McGill Darwin: What makes giant soldier ants?

McGill Darwin: What makes giant soldier ants?
McGill Darwin: What makes giant soldier ants?
McGill Darwin: What makes giant soldier ants?
McGill Darwin: What makes giant soldier ants?

A new study suggests that a seemingly useless organ – which appears briefly during soldier ants’ development – might explain why some ants are tiny workers and others are huge soldiers.

The findings might answer a question that perplexed Charles Darwin – a question he considered a “special difficulty” with his theory of evolution. He wondered, if natural selection works at the level of the individual, fighting for survival and reproduction, how can a single colony produce worker ants that are so dramatically different in size – from the minor workers with their small heads and bodies, to the large-headed soldiers with their huge mandibles?

In On the Origin of Species by Means of Natural Selection, Darwin wrote:

… But we have not as yet touched on the climax of the difficulty; namely, the fact that the neuters of several ants differ, not only from the fertile males and females, but from each other, sometimes almost to an incredible degree, and thus are divided into two or even three castes.

According to the new study, published October 10, 2018, in the peer-reviewed journal Nature, the Pheidole ant colony itself generates soldiers and regulates the balance between soldiers and minor workers thanks to a seemingly unimportant organ – a rudimentary wing disc – which appears only briefly during the final stages of larval development. And only in some of the ants – the ones that will become soldiers.

Ehab Abouheif of McGill University is the senior author on the paper. Abouheif said in a statement:

It was a completely unexpected finding. People had noticed that during the development of soldiers that a seemingly useless rudimentary ‘organ’ would pop up and then disappear. But they assumed that it was just a secondary effect of the hormones and nutrition that were responsible for turning the larvae into soldiers.

Rajendhran Rajakumar, the study’s first author, added:

What we discovered was that these rudimentary organs are not a secondary effect of hormones and nutrition, but are instead responsible for generating the soldiers. It is their passing presence that regulates the head and body of soldiers to grow at rapid rates until you get these big-headed soldiers with huge mandibles and big bodies.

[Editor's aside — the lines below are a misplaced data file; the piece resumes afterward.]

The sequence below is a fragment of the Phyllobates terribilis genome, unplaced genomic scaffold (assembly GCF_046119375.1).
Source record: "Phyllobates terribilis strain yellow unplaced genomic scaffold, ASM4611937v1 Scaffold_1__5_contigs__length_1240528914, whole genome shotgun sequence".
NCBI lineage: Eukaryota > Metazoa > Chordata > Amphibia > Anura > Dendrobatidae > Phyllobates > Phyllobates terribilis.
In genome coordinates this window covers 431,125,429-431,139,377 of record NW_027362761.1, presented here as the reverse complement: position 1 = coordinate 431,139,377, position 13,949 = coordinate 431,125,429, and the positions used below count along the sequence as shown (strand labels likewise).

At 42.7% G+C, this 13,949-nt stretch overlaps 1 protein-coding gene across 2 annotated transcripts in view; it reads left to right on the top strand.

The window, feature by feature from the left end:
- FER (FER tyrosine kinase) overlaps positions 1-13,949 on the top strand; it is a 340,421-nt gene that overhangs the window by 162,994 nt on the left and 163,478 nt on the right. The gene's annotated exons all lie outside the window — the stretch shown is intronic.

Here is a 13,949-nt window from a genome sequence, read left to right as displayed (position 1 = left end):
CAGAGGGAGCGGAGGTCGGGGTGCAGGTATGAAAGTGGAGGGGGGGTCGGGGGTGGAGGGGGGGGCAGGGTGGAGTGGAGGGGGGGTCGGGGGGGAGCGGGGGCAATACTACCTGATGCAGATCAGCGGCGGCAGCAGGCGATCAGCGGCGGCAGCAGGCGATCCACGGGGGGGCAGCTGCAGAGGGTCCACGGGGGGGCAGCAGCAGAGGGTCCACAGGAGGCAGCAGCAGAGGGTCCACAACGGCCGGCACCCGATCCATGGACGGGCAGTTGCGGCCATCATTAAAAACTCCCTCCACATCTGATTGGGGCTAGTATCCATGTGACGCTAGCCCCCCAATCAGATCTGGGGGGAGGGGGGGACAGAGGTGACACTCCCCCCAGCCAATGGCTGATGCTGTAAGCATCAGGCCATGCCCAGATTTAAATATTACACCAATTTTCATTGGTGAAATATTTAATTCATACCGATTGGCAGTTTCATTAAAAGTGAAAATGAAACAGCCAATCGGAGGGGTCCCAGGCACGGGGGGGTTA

The researchers also discovered that the ant colony maintains the balance between soldiers and minor workers – a proportion of 90-95 percent workers to 5-10 percent soldiers – by regulating the growth of the rudimentary organ in larvae. They found that the ants maintain this ratio by halting the growth of the rudimentary organ with an inhibitory pheromone when there are too many soldiers. However, the researchers said, the colony is able to ramp up the number of soldier ants very quickly if it is under threat or the number of soldiers has dropped for some reason, because the rudimentary wing discs appear only in the final stages of larval development.

Some ant facts from the biologists at McGill University:

– The males and the queen are the only ants with wings.

– The wings grow, during the larval stage, from wing imaginal discs.

– All Pheidole worker ants are female and sterile.

– In colonies of the Pheidole genus, the worker castes are made up of both large-headed, big-bodied major ants, known as soldiers, and small-headed and bodied minor workers.

– The soldier ants are larger and have disproportionately larger heads than the workers.

– The workers carry out most of the tasks in the colony. They go out and forage and they nurse the brood.

– With large mandibles and heads filled with muscles, the large-headed soldiers act mainly in defense of the colony. They can also use their mandibles to crack seeds and help process food and will take on the roles of minor workers if needed.

Bottom line: Scientists have discovered the biological reason soldier ants grow bigger than worker ants.

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